An article in the UK Sunday Telegraph says that Chancellor Gordon Brown ‘has been launching transport reviews at the rate of nearly one a year since 1998’. According to the same article, in 2000 Brown proposed scrapping older lorries with a £100 million investment fund. ‘Asked about this recently, ministers said they did not fund any such schemes.’ In 2003, Mr Brown claimed that everyone on Jobseekers' Allowance would be assessed with a mandatory skills test. But ‘Ministers recently told the House: "There are no mandatory skills courses linked to Jobseeker's Allowance".’
This sort of thing is typical. Image is more important than reality; and who’s going to keep the politicians honest? Between policymaking and policy delivery there are manifold labyrinthine paths, obscured by the fog of committees, agencies, and the glossy outpourings of PR professionals. The goal is not to deliver outcomes, but to remain in power, and for that, in the ADD era, grandiose but vapid promises suffice. Unveil new well-intentioned initiatives, and you will look good on the tv news. And under the current regime there’s no need to bother about outcomes. All the good news can be ascribed to your policies; all the bad news to the confounding effects of unexpected events or the long-term fallout from the previous ruling party’s activities.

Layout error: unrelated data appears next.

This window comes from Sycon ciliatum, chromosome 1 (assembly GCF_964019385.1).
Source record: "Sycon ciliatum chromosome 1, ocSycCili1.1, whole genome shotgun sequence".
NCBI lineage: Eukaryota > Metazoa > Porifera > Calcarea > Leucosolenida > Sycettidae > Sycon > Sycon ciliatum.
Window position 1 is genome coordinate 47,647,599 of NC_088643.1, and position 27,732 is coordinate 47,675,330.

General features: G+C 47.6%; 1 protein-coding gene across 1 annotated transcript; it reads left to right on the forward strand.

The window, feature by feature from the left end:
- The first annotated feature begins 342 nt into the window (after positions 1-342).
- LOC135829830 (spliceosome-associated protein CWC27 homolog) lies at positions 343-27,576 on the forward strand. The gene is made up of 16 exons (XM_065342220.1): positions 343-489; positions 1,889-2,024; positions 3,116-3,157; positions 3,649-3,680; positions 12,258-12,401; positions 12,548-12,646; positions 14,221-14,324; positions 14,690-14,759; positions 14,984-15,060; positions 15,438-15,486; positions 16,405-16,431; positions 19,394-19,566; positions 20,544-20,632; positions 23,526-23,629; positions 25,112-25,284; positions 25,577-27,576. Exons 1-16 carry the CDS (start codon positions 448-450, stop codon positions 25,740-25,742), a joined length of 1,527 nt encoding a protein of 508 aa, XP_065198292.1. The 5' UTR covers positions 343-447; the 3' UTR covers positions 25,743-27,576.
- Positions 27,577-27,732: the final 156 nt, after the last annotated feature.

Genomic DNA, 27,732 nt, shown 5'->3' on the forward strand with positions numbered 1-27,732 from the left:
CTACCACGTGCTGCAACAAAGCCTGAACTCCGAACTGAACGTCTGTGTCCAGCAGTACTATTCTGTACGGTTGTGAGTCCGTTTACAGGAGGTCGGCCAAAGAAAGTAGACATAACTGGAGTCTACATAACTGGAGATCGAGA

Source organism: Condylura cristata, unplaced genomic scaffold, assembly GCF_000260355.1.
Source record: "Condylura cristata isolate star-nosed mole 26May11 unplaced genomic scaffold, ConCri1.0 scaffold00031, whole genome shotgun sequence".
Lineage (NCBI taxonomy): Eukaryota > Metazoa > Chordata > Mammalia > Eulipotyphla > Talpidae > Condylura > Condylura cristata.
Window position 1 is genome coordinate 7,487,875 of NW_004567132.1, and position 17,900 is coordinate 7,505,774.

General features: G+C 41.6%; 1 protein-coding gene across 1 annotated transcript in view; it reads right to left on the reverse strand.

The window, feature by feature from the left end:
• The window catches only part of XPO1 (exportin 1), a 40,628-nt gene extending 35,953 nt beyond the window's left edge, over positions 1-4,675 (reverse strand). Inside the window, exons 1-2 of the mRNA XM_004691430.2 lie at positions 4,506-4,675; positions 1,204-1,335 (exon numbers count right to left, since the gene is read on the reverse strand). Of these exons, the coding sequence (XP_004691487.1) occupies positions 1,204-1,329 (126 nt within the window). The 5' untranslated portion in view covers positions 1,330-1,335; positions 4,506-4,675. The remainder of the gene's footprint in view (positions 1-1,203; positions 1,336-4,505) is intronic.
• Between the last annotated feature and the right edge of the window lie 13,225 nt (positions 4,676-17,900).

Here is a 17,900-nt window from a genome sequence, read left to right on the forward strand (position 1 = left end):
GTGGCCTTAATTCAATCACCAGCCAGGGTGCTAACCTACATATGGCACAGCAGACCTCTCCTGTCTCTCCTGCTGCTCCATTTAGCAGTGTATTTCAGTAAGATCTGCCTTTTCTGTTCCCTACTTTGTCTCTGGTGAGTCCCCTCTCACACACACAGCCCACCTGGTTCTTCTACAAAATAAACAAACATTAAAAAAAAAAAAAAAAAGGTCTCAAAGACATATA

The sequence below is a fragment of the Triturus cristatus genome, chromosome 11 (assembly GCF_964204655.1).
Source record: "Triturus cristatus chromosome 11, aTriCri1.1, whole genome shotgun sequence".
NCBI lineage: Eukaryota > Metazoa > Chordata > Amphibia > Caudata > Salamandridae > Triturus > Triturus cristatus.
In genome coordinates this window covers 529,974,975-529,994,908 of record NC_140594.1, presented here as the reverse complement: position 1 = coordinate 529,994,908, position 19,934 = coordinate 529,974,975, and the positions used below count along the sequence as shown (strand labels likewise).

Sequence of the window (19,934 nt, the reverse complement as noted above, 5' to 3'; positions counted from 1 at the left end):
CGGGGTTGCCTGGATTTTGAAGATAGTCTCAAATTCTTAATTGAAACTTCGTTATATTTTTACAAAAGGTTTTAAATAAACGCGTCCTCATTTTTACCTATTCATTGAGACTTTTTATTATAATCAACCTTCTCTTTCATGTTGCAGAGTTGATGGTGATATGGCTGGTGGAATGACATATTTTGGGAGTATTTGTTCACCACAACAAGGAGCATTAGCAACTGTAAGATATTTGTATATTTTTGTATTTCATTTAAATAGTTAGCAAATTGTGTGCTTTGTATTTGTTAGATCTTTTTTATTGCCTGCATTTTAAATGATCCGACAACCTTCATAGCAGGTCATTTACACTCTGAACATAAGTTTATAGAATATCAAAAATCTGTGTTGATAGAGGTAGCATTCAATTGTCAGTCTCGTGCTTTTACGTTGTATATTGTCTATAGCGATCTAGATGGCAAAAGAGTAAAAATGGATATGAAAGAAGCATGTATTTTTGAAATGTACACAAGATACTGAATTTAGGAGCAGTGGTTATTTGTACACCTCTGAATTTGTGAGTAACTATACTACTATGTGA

This randomized or – frankly – deceptive approach is just not good enough. It never was, but given the challenges face as a planet and a species, it could bring us to extinction. Kyoto, for instance, is typical: high-sounding principles; top-level agreements; elegant trading mechanisms…and the outcome? A possible negligible reduction in anthropogenic greenhouse gas emissions. Pitiful: the triumph of process over substance.
Policy and political careers should be subordinated to outcomes. Real, meaningful goals should be made explicit, then targeted. People should be rewarded for how efficiently they achieve societal goals. We can no longer afford the smoke and mirrors of the current political process. It’s not a matter of who gets elected any more: it’s a matter of survival.